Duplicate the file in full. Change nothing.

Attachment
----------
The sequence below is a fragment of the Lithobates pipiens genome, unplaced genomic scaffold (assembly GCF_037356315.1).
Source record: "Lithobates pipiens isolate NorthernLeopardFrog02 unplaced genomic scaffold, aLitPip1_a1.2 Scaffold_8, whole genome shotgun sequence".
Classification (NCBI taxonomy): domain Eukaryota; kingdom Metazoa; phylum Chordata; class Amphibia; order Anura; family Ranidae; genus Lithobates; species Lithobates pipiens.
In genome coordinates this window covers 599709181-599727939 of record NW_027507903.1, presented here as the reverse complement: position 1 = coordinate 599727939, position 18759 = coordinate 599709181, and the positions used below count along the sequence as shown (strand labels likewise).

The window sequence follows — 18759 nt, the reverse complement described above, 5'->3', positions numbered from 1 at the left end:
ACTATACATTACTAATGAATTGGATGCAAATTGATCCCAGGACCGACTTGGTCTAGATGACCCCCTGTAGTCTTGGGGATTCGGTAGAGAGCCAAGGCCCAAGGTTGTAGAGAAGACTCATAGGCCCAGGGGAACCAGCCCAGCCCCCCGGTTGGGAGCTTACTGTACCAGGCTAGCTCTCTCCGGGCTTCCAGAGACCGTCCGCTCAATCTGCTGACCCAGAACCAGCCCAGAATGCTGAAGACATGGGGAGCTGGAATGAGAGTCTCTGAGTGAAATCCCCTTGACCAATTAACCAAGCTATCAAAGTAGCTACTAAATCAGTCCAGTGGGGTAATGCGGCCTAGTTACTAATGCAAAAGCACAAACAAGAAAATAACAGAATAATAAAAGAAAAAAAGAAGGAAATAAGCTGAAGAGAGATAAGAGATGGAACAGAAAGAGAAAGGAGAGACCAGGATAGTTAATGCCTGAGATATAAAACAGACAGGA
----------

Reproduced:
The sequence below is a fragment of the Lithobates pipiens genome, unplaced genomic scaffold (assembly GCF_037356315.1).
Source record: "Lithobates pipiens isolate NorthernLeopardFrog02 unplaced genomic scaffold, aLitPip1_a1.2 Scaffold_8, whole genome shotgun sequence".
Classification (NCBI taxonomy): domain Eukaryota; kingdom Metazoa; phylum Chordata; class Amphibia; order Anura; family Ranidae; genus Lithobates; species Lithobates pipiens.
In genome coordinates this window covers 599709181-599727939 of record NW_027507903.1, presented here as the reverse complement: position 1 = coordinate 599727939, position 18759 = coordinate 599709181, and the positions used below count along the sequence as shown (strand labels likewise).

The window sequence follows — 18759 nt, the reverse complement described above, 5'->3', positions numbered from 1 at the left end:
ACTATACATTACTAATGAATTGGATGCAAATTGATCCCAGGACCGACTTGGTCTAGATGACCCCCTGTAGTCTTGGGGATTCGGTAGAGAGCCAAGGCCCAAGGTTGTAGAGAAGACTCATAGGCCCAGGGGAACCAGCCCAGCCCCCCGGTTGGGAGCTTACTGTACCAGGCTAGCTCTCTCCGGGCTTCCAGAGACCGTCCGCTCAATCTGCTGACCCAGAACCAGCCCAGAATGCTGAAGACATGGGGAGCTGGAATGAGAGTCTCTGAGTGAAATCCCCTTGACCAATTAACCAAGCTATCAAAGTAGCTACTAAATCAGTCCAGTGGGGTAATGCGGCCTAGTTACTAATGCAAAAGCACAAACAAGAAAATAACAGAATAATAAAAGAAAAAAAGAAGGAAATAAGCTGAAGAGAGATAAGAGATGGAACAGAAAGAGAAAGGAGAGACCAGGATAGTTAATGCCTGAGATATAAAACAGACAGGA